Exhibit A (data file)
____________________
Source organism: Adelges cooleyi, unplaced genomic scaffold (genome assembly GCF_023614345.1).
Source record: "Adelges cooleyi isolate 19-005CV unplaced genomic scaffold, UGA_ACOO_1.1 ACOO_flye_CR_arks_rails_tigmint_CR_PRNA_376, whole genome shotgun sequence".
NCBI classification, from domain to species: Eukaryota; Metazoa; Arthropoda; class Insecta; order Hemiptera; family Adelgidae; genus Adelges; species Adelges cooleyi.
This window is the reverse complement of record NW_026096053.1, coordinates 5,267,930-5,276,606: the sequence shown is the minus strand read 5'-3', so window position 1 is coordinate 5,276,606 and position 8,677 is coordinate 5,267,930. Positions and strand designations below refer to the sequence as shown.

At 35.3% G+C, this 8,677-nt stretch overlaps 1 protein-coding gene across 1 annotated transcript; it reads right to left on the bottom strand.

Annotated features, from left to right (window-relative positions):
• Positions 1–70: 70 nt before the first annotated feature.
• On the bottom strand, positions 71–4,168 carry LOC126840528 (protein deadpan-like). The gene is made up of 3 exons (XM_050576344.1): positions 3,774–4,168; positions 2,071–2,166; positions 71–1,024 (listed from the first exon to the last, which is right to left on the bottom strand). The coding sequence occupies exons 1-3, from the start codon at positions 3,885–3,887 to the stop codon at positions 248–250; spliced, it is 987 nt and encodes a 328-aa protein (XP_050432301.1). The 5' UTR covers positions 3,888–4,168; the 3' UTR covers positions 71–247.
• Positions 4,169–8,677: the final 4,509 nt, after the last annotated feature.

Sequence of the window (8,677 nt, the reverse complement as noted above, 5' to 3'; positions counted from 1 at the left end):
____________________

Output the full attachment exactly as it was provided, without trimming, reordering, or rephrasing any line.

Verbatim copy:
Source organism: Adelges cooleyi, unplaced genomic scaffold (genome assembly GCF_023614345.1).
Source record: "Adelges cooleyi isolate 19-005CV unplaced genomic scaffold, UGA_ACOO_1.1 ACOO_flye_CR_arks_rails_tigmint_CR_PRNA_376, whole genome shotgun sequence".
NCBI classification, from domain to species: Eukaryota; Metazoa; Arthropoda; class Insecta; order Hemiptera; family Adelgidae; genus Adelges; species Adelges cooleyi.
This window is the reverse complement of record NW_026096053.1, coordinates 5,267,930-5,276,606: the sequence shown is the minus strand read 5'-3', so window position 1 is coordinate 5,276,606 and position 8,677 is coordinate 5,267,930. Positions and strand designations below refer to the sequence as shown.

At 35.3% G+C, this 8,677-nt stretch overlaps 1 protein-coding gene across 1 annotated transcript; it reads right to left on the bottom strand.

Annotated features, from left to right (window-relative positions):
• Positions 1–70: 70 nt before the first annotated feature.
• On the bottom strand, positions 71–4,168 carry LOC126840528 (protein deadpan-like). The gene is made up of 3 exons (XM_050576344.1): positions 3,774–4,168; positions 2,071–2,166; positions 71–1,024 (listed from the first exon to the last, which is right to left on the bottom strand). The coding sequence occupies exons 1-3, from the start codon at positions 3,885–3,887 to the stop codon at positions 248–250; spliced, it is 987 nt and encodes a 328-aa protein (XP_050432301.1). The 5' UTR covers positions 3,888–4,168; the 3' UTR covers positions 71–247.
• Positions 4,169–8,677: the final 4,509 nt, after the last annotated feature.

Sequence of the window (8,677 nt, the reverse complement as noted above, 5' to 3'; positions counted from 1 at the left end):